I want to upper bound the quantity $$\sum_{i\le \alpha n} \binom{n}{i}\lambda^i$$, where ${\lambda>1}$, $0<\alpha<1$. It is not the same as partial sum of binomial coefficients. An asymptotic upper bound works for me. This answer provides an approximation, but I want an upper bound. I can use the last term approximation, but I want something that is simpler, as in not involving binomial coefficients.

$\begingroup$ You can also try approximating by a geometric series with a coefficient that is an upper bound on any binomial terms that you do not want to see. A good upper bound will depend heavily on $\alpha, \lambda,$ and $n$, but if you just need an upper bound you can likely find a simple and pleasing expression. Gerhard "There's Always $(1 + \lambda)^n$ " Paseman, 2018.11.27. $\endgroup$ – Gerhard Paseman Nov 27 '18 at 18:20

1$\begingroup$ You can get a fairly decent upper bound minimizing $[x^{\alpha}(1+\lambda x)]^n$ over $x\in[0,1]$. $\endgroup$ – fedja Nov 27 '18 at 19:47
Let $h(x)=x\ln x(1x)\ln (1x)$ be the binary entropy function in nats, then for $k\in [1,n1]\cap \mathbb{Z}$ we have $$\sqrt{\frac{n}{8k(nk)}}\exp\{nh(k/n)\} \leq \binom{n}{k} \leq \sqrt{\frac{n}{2\pi k(nk)}}\exp\{nh(k/n)\}\quad (1) $$ where the upper bound approaches equality if $k$ and $nk$ are both large. This is obtained from Stirling's approximation and then some other manipulation, and covers the whole range of $k$.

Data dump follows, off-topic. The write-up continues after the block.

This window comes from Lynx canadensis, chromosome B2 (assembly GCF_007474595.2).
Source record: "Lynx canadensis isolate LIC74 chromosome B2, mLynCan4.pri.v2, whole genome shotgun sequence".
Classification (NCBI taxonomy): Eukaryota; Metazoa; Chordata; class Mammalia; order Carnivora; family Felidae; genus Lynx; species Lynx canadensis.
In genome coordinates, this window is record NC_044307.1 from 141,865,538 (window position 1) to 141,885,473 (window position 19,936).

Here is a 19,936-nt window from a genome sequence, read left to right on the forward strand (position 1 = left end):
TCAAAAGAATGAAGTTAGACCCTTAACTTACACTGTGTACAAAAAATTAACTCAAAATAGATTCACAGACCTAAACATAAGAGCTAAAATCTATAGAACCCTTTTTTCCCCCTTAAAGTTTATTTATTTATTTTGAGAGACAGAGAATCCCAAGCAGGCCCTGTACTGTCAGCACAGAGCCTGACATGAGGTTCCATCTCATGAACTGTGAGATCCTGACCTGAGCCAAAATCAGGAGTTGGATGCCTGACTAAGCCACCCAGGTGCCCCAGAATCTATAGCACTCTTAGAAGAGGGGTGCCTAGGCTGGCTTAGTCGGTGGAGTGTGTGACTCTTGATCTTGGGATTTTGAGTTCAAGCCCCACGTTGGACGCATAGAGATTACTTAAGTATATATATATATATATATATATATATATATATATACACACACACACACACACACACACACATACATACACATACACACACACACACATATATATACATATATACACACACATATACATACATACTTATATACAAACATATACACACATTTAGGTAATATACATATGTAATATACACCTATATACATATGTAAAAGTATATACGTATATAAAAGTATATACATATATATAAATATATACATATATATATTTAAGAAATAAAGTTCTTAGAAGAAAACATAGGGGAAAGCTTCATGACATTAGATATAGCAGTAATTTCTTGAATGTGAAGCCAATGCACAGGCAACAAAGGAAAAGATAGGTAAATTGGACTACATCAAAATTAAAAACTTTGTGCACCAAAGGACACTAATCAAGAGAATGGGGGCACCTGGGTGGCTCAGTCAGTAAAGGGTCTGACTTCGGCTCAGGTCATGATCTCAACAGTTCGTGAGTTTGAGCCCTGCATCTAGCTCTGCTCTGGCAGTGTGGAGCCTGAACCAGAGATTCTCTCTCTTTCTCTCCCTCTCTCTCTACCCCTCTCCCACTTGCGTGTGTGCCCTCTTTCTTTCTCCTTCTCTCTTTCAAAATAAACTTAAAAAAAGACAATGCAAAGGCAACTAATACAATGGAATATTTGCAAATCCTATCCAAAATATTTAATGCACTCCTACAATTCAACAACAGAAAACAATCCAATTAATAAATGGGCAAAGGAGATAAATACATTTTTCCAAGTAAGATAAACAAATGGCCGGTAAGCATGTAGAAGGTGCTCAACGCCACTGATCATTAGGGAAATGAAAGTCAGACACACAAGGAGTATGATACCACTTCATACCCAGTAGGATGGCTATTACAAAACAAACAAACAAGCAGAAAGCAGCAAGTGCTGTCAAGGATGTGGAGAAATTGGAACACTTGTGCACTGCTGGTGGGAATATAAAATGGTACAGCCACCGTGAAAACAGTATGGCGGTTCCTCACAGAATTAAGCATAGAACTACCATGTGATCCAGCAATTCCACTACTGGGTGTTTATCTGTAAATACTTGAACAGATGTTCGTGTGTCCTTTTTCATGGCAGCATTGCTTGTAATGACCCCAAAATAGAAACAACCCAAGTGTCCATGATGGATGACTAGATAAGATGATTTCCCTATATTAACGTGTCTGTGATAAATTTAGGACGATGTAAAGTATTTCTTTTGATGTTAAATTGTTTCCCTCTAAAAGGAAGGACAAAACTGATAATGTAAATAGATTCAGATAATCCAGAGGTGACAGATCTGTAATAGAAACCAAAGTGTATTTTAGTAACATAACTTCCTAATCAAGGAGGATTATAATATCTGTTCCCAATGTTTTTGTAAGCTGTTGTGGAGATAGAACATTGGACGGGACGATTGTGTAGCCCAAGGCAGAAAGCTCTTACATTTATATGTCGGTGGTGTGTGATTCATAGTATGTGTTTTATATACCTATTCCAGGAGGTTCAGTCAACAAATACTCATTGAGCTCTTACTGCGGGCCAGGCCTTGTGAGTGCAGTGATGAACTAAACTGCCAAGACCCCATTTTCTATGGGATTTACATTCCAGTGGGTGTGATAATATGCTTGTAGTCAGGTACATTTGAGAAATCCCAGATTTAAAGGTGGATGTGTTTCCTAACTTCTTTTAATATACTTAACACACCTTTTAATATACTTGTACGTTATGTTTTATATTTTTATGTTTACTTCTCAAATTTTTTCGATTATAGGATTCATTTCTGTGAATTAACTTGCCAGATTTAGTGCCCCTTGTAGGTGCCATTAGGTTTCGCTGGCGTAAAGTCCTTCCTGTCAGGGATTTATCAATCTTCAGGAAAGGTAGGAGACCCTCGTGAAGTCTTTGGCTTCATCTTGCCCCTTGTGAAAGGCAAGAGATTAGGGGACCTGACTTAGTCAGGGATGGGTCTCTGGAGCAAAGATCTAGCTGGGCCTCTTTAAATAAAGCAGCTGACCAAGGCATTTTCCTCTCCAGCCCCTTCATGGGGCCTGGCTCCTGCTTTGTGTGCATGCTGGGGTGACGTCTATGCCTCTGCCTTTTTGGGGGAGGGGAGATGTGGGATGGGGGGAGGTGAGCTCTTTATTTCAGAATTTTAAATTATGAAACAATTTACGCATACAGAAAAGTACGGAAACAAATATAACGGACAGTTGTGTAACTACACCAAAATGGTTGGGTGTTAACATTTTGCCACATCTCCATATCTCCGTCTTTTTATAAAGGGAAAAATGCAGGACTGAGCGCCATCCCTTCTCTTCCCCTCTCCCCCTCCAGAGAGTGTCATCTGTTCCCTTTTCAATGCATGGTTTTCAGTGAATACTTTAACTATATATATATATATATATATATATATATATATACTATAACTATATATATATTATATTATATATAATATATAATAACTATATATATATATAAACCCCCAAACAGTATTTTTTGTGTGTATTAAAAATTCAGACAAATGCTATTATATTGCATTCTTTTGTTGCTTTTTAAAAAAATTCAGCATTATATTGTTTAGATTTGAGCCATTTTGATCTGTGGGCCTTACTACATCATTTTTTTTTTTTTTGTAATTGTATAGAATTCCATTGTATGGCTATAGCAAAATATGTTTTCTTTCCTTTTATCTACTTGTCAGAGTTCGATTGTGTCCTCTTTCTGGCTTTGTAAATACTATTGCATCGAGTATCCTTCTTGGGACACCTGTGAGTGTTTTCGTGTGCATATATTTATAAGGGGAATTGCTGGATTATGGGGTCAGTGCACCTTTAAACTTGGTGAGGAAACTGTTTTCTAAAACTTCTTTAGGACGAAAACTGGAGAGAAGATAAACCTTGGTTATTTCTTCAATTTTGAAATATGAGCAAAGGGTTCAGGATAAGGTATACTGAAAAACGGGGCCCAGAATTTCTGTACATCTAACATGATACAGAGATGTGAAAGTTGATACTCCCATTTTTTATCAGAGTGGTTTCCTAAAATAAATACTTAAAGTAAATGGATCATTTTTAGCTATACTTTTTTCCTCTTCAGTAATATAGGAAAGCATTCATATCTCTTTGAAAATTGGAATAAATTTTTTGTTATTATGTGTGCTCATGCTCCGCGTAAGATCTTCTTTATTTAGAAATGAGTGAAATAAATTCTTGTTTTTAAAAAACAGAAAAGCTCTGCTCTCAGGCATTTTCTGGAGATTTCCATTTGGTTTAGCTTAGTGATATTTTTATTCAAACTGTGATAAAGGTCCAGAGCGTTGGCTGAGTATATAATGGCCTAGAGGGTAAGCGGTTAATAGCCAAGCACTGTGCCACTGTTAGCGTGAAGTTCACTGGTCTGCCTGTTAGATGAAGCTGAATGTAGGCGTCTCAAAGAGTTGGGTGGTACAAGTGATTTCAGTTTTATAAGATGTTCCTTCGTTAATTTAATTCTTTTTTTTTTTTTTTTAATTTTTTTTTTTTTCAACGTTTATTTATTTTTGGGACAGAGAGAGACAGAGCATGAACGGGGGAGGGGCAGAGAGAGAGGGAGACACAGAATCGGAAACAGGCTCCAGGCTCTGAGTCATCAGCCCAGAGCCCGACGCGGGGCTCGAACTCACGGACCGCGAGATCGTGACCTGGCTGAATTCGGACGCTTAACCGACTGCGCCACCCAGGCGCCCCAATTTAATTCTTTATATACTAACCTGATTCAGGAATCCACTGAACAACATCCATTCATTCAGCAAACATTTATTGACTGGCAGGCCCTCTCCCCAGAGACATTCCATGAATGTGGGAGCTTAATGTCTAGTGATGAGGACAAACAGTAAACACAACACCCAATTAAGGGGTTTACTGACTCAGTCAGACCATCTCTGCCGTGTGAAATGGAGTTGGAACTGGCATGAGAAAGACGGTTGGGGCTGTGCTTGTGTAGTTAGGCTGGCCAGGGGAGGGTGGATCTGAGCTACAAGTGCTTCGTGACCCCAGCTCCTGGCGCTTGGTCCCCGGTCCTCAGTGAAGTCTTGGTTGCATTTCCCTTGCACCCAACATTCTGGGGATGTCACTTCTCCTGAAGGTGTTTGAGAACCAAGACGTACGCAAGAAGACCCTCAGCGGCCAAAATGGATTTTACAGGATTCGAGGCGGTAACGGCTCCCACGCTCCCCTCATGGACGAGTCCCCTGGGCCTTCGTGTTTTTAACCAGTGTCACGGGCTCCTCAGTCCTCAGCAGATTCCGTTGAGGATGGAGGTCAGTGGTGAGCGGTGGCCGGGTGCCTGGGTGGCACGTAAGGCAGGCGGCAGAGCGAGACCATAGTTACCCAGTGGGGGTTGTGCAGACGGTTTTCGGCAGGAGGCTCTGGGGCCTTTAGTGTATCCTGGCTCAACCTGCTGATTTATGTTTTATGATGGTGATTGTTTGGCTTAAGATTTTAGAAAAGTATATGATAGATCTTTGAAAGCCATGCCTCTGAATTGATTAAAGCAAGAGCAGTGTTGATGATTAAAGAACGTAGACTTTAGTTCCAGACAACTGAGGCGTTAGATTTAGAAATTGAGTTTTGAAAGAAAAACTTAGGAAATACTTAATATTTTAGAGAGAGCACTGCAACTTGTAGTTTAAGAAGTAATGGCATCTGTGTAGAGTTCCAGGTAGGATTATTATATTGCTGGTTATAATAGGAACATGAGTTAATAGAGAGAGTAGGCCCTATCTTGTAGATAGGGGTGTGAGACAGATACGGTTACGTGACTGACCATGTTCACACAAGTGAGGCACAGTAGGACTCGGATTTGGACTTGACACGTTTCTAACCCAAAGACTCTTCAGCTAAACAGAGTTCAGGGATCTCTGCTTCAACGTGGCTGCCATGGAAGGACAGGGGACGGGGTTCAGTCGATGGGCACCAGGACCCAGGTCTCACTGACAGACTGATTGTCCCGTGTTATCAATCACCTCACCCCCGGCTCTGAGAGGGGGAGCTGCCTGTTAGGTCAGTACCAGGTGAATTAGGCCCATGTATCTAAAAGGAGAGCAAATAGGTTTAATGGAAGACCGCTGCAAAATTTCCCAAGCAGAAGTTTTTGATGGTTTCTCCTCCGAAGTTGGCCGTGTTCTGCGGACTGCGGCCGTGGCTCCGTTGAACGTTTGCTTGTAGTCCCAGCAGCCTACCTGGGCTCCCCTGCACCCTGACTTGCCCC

To only use the last term you can proceed as follows: If $\alpha\leq 1/2,$ let $k=\lceil \alpha n\rceil.$ If $\alpha>1/2$, let $k=\lfloor \alpha n\rfloor$ and use the difference $2^n$ minus the lower bound in (1).
This bounds the binomial, you may then just take the bound obtained above and multiply by $\lambda^{n \alpha}$ to obtain the overall bound (assuming $\lambda>1,$ else take the reciprocal. You can also replace the multiplicative terms under the square root with their maximal value over $0\leq k\leq \alpha n.$
A more careful approach would be to write $\lambda^k=\exp{\{k \ln \lambda\}}$ thus obtaining (ignoring the square roots) $\exp{\{n(h(k/n)+(k/n) \ln \lambda\}}$ for each term. This "tilted quantity" can then be maximized by differentiation over $\theta=k/n.$